Today’s book review comes with something of a caveat. I started doing this weekly feature in order to showcase unusual types of stories, as well as quality self published works. However when I read The Devil in Chains by Adam Christopher I was faced with something of a dilemma.
The problem is this. I do not love this book. That’s not a snide way of saying that I hate it. It’s just a simple statement of fact. The problem is I’m a little squeamish about being critical of self published works. After all, these authors don’t have the luxury of a fat paycheck to cushion the blow of criticism. I’ve felt the sting of criticism myself and I know how badly it stings.
I could take the “If you don’t have anything nice to say don’t say anything at all,” way out, but that feels somehow disingenuous to me. The thing is, there were some things I did quite like about this book, and I want to be able to tell both the good and bad, and let you decide for yourselves. So here goes.
Starting with the bad.
If I had to sum up my main problem with this book in one word it would be this: flat.
The main character for instance seems to be something of a puppet, a mannequin being moved through the various plot points on a track the author had set up for him. He is given a history within the story, but only as an explanation for his knowledge of the dark arts. There is one moment when the protagonist experiences a flashback to a darker time of war and death, but it is a tiny island of color in a still gray sea.
The book is narrated in a very Victorian style of prose which is beautifully executed. However the detached style serves to distance the reader from the plot. For instance when the protagonist is fighting his way through the dark cave to face the eponymous devil in chains he is set upon by a great swarm of insects. While the idea of such an attack is terrifying enough, the calm manner in which it is related feels completely at odds with the true terror of the situation. When reading this passage I found myself wanting to hear the air thrumming with the wings of the cicadas. I wanted to feel a thousand insectile feet crawling across my skin. But instead I was left with a bare description of the facts.
The book is set in a fairly standard steampunk universe which is rendered well enough, but in by end I was asking myself, “Why?” The setting did not appear to be truly central to the plot in any way. In a way it detracted from the terror one might feel if such a story were told in a more familiar and believable setting.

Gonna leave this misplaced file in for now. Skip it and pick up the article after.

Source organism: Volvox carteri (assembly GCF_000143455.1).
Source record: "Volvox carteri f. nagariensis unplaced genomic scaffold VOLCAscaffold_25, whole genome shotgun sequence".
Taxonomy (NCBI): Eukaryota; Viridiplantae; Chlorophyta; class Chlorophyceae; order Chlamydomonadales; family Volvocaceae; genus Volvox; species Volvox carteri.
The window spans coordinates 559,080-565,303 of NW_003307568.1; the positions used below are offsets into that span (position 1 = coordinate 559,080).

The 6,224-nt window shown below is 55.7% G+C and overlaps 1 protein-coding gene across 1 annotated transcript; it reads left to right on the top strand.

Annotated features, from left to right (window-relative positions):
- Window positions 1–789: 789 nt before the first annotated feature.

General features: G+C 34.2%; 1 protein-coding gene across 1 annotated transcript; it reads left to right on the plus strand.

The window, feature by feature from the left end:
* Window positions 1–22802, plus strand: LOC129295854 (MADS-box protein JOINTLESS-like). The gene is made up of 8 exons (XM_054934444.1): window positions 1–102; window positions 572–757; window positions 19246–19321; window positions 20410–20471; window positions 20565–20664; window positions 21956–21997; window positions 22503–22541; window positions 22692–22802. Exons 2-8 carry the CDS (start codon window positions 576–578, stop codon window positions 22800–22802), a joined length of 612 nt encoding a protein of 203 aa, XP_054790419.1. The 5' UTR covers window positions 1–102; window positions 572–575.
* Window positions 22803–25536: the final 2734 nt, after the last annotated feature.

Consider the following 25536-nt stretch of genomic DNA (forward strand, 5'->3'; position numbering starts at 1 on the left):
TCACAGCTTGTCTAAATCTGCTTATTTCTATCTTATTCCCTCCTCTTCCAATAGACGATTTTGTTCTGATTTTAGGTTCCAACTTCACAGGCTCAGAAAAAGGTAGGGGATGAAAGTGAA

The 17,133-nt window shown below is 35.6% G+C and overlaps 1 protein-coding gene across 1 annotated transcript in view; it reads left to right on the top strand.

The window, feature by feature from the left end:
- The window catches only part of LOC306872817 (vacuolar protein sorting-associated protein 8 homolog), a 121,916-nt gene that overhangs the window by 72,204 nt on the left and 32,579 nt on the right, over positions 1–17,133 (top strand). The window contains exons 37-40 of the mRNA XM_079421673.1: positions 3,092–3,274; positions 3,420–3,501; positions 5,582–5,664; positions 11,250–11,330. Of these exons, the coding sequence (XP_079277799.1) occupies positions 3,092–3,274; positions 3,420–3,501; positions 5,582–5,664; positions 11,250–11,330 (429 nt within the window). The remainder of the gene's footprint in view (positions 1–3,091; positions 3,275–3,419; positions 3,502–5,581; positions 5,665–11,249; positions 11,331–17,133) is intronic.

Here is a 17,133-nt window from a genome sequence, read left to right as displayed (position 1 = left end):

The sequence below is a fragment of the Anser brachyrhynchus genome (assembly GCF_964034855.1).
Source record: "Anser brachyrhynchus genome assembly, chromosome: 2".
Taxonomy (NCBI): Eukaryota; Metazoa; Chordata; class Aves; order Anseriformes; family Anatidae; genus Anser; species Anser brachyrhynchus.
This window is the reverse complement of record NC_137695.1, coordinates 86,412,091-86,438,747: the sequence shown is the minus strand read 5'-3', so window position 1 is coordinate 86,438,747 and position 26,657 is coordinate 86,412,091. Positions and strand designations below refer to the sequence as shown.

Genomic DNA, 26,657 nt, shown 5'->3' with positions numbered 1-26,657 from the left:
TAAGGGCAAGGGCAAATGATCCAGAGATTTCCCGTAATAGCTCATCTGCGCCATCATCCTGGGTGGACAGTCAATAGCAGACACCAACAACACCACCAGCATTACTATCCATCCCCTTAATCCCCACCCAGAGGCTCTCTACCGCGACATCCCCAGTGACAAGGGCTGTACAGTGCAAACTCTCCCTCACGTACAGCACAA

It also had me scratching my head a bit. The story is set in an alternate universe in the year 2001. However every aspect of the culture is a carbon copy of the Victorian era. This left me asking myself, “How is it that the culture could have stagnated for two hundred years while so many technological advances were being made?” I contend that it would have been far more fascinating to see classic steampunk technology set in a world with a society similar to our own.
Now, for the good.
This is not a bad book. I am sure that statement may sound dubious after reading the previous paragraphs, but it is completely true. The author’s command of his prose is both masterful and polished. Despite my problems with the detached feel of the Victorian style prose, the fact that the author was able to slip into that mode so completely is a testament to his skill.
Likewise, the story was enjoyable on the whole. In spite of my earlier complaints about flat characterization, I found the actual events of the story to be completely engrossing. In particular I found the supernatural antagonist’s ability to create an army of facsimiles from the bodies of the newly dead villagers to be terrifying on a very primal level. One of these facsimiles, the Lambert-thing, may be one of the most unsettling villains I have yet encountered in literature.
In summary, in spite of its failings, The Devil in Chains is a truly unique variation on classic horror themes and it deserves to be recognized as such. At only 25,000 words it is a fast and engaging read. And since it is available for free download from the folks over at Smashwords, the price in unbeatable.
I give it ^ of ! stars. Go and check it out and decide its merits for yourself.